Yesterday, the New York Knicks spent a long time with LeBron James in downtown Cleveland making their case for LeBron to come to New York. Later in the day, Forbes had some of the slides that the Knicks purportedly used in that presentation. The quick summary is that the Knicks talked to the mogul in LeBron James. They talked about international exposure provided in New York. They talked about some mythical “up to” 15% market premium for playing in New York. Anyway, without any more intro, here are some of the more interesting nuggets. The slides that Forbes had were created by a bigtime company called InterBrand. Others (Matt Moore) have discussed this more concisely (and maybe more comically) than I have, but read them later.
InterBrand isn’t an advertising company really. They work on projects dealing with a company’s brand. In the case of LeBron James, they spoke almost exclusively of LeBron in terms of the business entity he has created. In InterBrand’s eyes, LeBron James is a corporation. InterBrand has a gaudy client list from Applebee’s, Dunkin Donuts, BMW, Holiday Inn, ConAgra, Prozac Eli Lilly, and Stolichnaya. According to their website, they even helped Microsoft develop the impossibly obnoxious BING name for their re-branded web browser.
The challenge for Juventus was to make the big shift from a winning club to a true global brand. Any football club has a clear and obvious mission – to win. So the difference between brands comes from those core values, which bond people around the same flag. Following an all-round audit and research, we focused on the three core values that would distinguish Juventus as a brand – excellence, legacy, and passion.
This kind of language will start to sound familiar. In one of the first InterBrand slides, they say of LeBron:
LeBron James’ success is eclipsed only by his potential. Now he has the opportunity to make a move that will help him realize it. We analyzed the drivers of brand value and their impact on LeBron James’ earnings within the four franchises likely to create the most brand value – Miami Heat, Cleveland Cavaliers, Chicago Bulls and New York Knicks.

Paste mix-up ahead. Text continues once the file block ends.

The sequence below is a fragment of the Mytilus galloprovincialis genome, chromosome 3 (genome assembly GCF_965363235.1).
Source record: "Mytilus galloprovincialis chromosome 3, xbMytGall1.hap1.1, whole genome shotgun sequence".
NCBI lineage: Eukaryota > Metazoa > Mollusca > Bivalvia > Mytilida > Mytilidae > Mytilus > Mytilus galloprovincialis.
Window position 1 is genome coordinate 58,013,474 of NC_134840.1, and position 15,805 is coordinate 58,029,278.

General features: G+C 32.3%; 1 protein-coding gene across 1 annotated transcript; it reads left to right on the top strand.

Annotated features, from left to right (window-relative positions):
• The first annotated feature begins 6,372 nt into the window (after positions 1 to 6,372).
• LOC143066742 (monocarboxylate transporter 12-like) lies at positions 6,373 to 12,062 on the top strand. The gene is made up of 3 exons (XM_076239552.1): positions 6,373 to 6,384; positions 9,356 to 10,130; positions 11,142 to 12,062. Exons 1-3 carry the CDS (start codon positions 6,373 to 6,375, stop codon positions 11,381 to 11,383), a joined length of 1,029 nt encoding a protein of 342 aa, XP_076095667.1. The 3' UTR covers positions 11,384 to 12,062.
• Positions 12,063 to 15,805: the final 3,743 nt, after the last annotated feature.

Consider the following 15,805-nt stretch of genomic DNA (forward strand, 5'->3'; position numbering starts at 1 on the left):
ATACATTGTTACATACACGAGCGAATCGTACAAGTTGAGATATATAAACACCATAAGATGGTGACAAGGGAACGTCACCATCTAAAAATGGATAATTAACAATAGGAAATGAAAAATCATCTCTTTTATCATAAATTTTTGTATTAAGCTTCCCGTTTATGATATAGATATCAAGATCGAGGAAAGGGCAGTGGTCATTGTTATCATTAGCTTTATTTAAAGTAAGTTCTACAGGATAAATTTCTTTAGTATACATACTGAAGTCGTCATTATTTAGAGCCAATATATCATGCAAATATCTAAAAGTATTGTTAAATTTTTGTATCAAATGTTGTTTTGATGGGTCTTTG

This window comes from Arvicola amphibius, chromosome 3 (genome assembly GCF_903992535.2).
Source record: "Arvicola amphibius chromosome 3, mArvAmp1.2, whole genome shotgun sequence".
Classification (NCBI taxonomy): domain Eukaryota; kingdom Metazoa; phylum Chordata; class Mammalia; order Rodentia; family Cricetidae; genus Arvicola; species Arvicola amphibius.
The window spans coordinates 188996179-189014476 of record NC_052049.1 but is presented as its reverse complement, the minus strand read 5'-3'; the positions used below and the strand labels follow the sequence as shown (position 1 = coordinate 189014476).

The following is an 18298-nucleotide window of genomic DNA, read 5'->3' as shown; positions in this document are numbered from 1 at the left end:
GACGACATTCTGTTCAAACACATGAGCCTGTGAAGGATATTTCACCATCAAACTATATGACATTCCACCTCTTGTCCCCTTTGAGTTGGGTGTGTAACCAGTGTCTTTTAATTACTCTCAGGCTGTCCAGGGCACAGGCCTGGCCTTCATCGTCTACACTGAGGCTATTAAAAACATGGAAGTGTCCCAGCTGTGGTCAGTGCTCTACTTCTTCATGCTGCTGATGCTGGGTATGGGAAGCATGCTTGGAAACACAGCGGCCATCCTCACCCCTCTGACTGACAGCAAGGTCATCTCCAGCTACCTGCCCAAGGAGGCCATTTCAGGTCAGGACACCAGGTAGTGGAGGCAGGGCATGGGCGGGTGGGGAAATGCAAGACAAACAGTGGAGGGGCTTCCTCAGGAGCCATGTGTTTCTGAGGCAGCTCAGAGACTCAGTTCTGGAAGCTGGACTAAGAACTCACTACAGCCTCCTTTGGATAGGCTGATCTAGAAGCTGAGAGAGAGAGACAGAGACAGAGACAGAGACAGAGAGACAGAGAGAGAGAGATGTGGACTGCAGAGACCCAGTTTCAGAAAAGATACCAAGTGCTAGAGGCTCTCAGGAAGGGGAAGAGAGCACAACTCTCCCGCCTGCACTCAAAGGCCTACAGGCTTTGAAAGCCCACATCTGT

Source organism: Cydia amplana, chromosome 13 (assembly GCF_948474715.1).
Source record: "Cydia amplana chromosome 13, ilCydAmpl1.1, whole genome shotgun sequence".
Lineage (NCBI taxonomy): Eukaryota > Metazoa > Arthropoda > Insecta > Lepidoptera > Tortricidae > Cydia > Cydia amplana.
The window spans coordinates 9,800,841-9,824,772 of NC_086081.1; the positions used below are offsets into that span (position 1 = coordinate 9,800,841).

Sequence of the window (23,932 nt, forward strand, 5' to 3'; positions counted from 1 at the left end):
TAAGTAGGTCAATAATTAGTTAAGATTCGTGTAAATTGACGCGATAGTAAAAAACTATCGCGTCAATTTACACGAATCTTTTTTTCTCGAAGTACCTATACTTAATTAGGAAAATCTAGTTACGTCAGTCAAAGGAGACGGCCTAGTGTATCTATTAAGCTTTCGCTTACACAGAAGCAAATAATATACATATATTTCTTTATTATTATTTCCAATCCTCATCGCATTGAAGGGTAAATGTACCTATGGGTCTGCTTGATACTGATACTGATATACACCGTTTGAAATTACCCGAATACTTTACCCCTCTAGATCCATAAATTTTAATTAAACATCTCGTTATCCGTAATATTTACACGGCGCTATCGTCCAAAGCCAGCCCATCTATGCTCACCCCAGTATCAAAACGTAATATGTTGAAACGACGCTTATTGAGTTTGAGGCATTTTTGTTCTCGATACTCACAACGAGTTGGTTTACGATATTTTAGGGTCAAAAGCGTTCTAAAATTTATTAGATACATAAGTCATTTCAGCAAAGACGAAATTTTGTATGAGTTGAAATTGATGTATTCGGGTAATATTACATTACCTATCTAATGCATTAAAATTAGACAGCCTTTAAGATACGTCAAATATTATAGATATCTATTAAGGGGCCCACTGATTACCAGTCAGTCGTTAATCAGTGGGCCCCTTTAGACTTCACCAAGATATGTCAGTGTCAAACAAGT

Interesting things abound. First of all, I used to make fun of some professors in college who used to read giant overriding themes into extremely subtle details in literature. Some times college professors try to make things more meaningful and important than they truly are to justify their existence. But, when looking at a presentation put together by a company like this, you can assume they did everything for a reason. Like the order of the teams. Their order goes Heat, Cavs, Bulls and Knicks. Obviously they “saved the best for last.” On the right of the slide, they have all the team logos and the order is Knicks on top, then Cavs, Bulls and Heat. In the written form the Heat are again listed furthest away from the Knicks. Does that mean that the Knicks consider the Heat the leaders in the clubhouse right now? Also, there is one team missing. Cross-town rivals New Jersey Nets were not even worth mentioning mostly because many of the same “market” details that are true for the Knicks are also true for the Nets. Or maybe I am acting too much like my college professors. Let’s move on.